Japan’s student movement ended with a whimper instead of a bang. Activists shed their fighting sticks and helmets for briefcases and suits, and everyone went back to the business of Japan Inc. But while it lasted, radicals and leftists of various stripes wreaked havoc on academia.
One such person was a scrappy lad from Kyoto, son of a building demolition subcontractor who employed workers from the lowest rungs of society, which meant it also had close ties to criminal syndicates. Unlike most of his peers, however, Manabu Miyazaki had an intellectual bent and — as somewhat of an exception among children of such backgrounds — gained admittance to prestigious Waseda University. This was the 1960s, when “radical student” was an oxymoron.
A dedicated member of the Japan Communist Party, Miyazaki spent most of his time networking, organizing, campaigning and demonstrating. The movement was rife with factionalism, and battles frequently flared between rival organizations. In one such battle, he writes, “we lifted [one rival] onto our shoulders and banged him against the wall of the student union a few times to quiet him down. We then took him to . . . Ome, where we beat him till he fainted. But after that, all we did was force . . . whiskey down his throat and then, when he was good and drunk, strip his clothes and set him loose.”
This, observes Miyazaki, was “common behavior at the time.” “As activists carrying the flag for our respective factions, we accepted that sometimes we would beat up our enemies and sometimes they would do the same to us.”
Chapter 5, titled “Secret Combat Unit,” highlights five months of bitter struggles between radical student groups during autumn 1968, centered at the University of Tokyo in Hongo, Bunkyo Ward. University authorities were initially reluctant to call in the riot police, and campus buildings became a bivouac for rival factions. In mid-January 1969, this culminated in the siege of Yasuda Auditorium, a 72-hour free-for-all between students and police.
Having spent all his time engaged in radical activities, Miyazaki never earned a single course credit, but nonetheless had the chutzpah to insist on taking the stage and speaking at Waseda’s graduation commencement. (He was vociferously shouted down by the students and their parents.)
After putting in several years as an investigative journalist for a weekly magazine, Miyazaki returned to the construction business in Kyoto, and by the mid-1980s found himself under suspicion in a series of corporate extortion cases now known as the Glico-Morinaga incident. Miyazaki denies involvement, but the statute of limitations had not yet expired at the time of the book’s publication in 1996.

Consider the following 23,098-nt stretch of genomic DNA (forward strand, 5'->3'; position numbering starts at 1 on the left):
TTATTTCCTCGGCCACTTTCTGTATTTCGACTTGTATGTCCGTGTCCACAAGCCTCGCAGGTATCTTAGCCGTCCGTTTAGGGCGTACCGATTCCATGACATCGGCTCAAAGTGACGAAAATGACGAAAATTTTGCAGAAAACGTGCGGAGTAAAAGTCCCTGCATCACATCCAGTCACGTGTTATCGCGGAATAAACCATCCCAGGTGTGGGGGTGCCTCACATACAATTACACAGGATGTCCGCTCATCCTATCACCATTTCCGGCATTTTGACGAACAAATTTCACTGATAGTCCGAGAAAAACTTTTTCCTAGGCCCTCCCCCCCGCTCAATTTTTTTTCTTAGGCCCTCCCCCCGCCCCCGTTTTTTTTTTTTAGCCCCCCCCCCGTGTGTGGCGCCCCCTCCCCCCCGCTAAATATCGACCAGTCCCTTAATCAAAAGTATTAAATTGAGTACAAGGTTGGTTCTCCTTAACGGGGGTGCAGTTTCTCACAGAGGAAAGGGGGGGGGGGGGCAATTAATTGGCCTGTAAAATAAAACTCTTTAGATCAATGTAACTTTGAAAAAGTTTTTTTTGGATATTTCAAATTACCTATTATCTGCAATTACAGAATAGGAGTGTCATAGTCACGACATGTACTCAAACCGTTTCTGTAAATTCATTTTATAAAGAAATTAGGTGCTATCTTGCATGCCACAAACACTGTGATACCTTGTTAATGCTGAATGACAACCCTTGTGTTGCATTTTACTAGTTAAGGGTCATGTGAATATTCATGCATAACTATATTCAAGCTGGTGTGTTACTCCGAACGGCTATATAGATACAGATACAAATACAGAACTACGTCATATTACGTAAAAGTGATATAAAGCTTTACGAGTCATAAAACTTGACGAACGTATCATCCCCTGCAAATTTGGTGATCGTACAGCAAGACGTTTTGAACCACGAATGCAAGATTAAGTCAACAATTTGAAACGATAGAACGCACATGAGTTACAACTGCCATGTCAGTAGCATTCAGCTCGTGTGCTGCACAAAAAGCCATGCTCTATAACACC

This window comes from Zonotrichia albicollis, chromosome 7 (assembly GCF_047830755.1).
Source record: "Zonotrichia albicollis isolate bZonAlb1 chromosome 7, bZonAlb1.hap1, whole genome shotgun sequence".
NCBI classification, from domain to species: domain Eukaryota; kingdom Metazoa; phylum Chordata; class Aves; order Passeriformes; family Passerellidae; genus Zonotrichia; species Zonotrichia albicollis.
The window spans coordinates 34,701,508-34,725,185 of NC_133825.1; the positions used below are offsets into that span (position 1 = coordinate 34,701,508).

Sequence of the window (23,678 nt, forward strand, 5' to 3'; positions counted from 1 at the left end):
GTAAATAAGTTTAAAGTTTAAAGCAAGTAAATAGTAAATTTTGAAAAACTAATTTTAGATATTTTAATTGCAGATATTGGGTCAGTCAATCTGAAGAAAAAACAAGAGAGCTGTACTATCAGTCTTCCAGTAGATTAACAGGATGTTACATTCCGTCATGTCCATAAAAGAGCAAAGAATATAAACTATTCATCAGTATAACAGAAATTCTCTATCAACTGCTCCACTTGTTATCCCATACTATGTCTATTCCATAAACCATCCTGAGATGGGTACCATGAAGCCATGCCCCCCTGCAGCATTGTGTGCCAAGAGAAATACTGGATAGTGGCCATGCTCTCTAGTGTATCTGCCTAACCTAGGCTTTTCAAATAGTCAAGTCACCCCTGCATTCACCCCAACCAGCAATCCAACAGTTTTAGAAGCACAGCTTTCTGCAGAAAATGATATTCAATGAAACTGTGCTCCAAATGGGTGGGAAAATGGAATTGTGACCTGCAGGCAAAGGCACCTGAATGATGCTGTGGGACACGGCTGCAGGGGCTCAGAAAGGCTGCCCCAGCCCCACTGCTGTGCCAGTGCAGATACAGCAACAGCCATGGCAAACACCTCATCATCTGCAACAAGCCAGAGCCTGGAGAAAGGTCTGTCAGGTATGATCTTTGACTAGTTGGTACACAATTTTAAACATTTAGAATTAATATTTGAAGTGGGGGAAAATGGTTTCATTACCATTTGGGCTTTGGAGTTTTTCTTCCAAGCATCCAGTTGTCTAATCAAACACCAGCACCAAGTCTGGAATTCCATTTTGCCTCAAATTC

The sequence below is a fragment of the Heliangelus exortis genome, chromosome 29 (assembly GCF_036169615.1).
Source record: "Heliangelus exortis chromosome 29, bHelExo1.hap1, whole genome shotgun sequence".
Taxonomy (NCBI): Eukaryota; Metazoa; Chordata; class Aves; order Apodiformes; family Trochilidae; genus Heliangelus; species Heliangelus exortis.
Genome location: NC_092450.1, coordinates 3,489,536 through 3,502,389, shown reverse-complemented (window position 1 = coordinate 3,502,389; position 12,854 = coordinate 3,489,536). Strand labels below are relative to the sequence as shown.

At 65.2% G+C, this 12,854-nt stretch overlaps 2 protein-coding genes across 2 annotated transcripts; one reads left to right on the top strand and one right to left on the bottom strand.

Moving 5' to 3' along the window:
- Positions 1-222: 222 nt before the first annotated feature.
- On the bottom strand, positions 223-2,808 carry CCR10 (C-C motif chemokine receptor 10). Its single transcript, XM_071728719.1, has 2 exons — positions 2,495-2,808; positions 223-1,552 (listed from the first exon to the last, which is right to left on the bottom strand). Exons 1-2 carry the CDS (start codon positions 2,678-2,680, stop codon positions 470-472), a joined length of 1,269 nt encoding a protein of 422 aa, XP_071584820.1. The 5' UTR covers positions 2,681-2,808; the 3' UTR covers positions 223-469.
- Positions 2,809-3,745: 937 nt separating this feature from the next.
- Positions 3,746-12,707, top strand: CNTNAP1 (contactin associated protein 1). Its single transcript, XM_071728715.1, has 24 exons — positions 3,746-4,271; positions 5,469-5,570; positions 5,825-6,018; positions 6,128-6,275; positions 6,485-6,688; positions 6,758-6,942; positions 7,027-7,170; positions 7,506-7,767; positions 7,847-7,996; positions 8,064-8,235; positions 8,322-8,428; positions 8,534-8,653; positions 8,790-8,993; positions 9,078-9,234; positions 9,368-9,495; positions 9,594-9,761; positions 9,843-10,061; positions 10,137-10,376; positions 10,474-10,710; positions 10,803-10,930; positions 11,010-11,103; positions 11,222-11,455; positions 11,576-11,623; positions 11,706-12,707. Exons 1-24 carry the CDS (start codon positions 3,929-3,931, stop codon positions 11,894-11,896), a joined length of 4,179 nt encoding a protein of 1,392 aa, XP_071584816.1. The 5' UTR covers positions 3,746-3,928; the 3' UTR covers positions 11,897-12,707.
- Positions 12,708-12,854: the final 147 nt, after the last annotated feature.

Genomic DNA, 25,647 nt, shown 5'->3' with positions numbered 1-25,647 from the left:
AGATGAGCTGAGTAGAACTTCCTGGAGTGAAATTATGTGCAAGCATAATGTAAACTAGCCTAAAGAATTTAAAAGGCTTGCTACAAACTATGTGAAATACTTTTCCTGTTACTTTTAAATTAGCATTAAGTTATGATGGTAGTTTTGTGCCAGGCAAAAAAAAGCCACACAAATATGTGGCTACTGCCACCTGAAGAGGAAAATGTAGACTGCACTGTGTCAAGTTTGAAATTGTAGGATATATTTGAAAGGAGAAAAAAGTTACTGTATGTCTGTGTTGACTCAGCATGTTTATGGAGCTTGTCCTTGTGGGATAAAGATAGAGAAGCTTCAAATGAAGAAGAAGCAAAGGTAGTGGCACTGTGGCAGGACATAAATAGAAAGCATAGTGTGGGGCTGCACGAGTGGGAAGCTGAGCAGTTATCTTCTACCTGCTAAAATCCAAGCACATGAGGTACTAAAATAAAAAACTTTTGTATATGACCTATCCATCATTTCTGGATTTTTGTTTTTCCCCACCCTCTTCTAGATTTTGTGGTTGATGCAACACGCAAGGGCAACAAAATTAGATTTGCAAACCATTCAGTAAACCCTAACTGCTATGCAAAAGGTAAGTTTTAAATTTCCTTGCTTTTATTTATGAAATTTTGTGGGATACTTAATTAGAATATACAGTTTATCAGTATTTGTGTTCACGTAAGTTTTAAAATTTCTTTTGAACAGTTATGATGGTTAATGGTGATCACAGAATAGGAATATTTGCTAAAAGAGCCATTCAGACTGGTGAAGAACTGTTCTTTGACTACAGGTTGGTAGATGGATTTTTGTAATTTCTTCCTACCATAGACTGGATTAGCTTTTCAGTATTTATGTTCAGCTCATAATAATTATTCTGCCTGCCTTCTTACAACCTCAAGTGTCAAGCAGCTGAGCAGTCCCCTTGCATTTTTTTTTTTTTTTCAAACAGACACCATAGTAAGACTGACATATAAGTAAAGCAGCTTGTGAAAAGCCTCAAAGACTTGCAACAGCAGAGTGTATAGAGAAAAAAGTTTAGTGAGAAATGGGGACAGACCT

A toppamono, explains Miyazaki, is “a person with a devil-may-care attitude who pushes ahead regardless.” Miyazaki emerges by turns as feisty, unapologetic, open, curious, an individualist and outspoken, which surely help to explain why this well-translated autobiography has sold over 600,000 copies in the vernacular.
First published in 1996, “The Apprentice” was re-issued last year after its author, the former chief of staff to U.S. Vice President Dick Cheney, made news headlines when he was indicted for fudging on testimony to a Washington grand jury probing the outing of a female CIA agent. But anyone who reads this novel in the hope of obtaining insights into the mind-set of neoconservative Republicans is likely to be disappointed.
The story, set at an isolated inn somewhere along the Sea of Japan coast in 1903, features an apprentice at the inn — referred to in the first several chapters only as “the youth” — as the main protagonist. Eventually the youth, whose name is Setsuo, is drawn into an inexplicable murder that takes place during a blizzard. He becomes complicit by removing money from the victim; but the story fails to explain who the victim was or why he was killed.
In the sub-plot, Setsuo plays a Charlie Brown unable to convey his romantic feelings to a little red-haired girl, in this case a young woman named Yukiko who belongs to a grotesque troupe of traveling performers. The two exchange longing glances over much of the book, but their adolescent urgings remain unfulfilled.
Except for the epilogue, the story takes place over a span of two or three days and is confined to a radius of perhaps a few hundred meters — making it impossible to glean to what extent “Scooter” Libby researched Japan. The killings were done with bows and arrows and swords, which I suppose would have still been possible in 1903, although criminals at the time would have had access to firearms.
Libby may have been influenced by Kobo Abe (1924-1993), whose Kafkaesque works, such as “Woman in the Dunes,” also feature moody characters in bizarre predicaments. While the book’s descriptive passages draw the reader into the narrative, the plot is too incoherent, characterizations much too diluted and the sexual imagery — Republican neocon affiliation aside — is not so much erotic as simply weird.